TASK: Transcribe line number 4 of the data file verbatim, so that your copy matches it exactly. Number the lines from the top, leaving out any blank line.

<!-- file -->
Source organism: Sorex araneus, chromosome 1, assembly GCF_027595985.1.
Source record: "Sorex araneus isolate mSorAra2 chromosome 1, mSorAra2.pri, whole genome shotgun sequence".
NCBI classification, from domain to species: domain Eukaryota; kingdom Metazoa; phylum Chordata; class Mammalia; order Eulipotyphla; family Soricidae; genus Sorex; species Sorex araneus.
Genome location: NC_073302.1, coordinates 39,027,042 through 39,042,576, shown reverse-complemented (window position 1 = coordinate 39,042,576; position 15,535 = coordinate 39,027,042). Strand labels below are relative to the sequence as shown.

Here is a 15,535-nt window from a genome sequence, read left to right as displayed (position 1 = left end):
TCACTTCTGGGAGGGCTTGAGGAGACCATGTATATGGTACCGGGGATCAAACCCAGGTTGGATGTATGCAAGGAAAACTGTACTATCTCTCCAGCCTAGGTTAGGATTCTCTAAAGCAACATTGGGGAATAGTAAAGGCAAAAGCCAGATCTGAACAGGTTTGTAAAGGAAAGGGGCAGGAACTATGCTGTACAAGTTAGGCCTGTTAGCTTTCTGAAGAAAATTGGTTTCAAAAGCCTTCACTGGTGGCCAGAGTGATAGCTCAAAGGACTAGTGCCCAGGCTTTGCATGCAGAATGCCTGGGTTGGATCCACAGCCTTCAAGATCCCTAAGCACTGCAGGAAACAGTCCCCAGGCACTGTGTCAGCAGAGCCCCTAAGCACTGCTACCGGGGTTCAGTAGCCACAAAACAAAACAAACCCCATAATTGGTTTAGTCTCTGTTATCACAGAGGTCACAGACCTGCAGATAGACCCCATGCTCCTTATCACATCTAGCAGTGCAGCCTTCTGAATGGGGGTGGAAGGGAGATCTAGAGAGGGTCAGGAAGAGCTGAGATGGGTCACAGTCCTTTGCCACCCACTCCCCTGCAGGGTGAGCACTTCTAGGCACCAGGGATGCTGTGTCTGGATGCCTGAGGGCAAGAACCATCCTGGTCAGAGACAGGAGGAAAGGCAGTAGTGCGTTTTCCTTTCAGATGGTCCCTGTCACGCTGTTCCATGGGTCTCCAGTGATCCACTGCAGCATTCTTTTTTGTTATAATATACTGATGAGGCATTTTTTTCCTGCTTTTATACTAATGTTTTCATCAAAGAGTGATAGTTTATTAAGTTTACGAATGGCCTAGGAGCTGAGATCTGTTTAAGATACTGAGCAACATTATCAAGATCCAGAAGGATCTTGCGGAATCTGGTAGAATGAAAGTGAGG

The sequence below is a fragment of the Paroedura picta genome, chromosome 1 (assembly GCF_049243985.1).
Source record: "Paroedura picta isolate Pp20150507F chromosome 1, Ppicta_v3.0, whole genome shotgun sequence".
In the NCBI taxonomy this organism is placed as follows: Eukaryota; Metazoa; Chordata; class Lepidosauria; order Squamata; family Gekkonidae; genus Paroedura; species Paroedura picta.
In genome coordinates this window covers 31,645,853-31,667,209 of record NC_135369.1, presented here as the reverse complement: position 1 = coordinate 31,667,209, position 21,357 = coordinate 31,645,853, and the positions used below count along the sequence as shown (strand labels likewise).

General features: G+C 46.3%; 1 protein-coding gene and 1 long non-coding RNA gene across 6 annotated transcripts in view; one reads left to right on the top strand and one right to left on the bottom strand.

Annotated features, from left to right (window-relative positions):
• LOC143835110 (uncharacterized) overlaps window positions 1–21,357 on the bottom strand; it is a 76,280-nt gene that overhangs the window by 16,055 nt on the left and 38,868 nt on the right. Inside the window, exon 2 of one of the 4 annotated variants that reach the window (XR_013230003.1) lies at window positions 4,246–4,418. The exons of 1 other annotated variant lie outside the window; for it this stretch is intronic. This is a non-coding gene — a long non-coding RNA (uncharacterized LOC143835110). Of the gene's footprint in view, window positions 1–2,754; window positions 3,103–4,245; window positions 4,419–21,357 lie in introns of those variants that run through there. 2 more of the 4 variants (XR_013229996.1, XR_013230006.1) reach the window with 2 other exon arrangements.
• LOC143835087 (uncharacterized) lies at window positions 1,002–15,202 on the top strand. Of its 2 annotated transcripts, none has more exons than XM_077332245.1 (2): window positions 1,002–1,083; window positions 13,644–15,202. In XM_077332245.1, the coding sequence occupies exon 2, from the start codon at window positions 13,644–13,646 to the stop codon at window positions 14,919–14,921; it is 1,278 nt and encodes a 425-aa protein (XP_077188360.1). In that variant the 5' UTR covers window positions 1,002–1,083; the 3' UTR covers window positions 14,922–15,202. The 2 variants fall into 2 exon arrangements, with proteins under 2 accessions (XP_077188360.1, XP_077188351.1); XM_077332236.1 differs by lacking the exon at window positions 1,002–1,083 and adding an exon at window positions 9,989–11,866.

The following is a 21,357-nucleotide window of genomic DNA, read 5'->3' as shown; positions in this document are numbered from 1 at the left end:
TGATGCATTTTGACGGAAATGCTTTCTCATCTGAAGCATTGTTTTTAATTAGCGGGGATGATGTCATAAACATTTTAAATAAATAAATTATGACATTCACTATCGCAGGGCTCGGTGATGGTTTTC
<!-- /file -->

Genome location: NC_073302.1, coordinates 39,027,042 through 39,042,576, shown reverse-complemented (window position 1 = coordinate 39,042,576; position 15,535 = coordinate 39,027,042). Strand labels below are relative to the sequence as shown.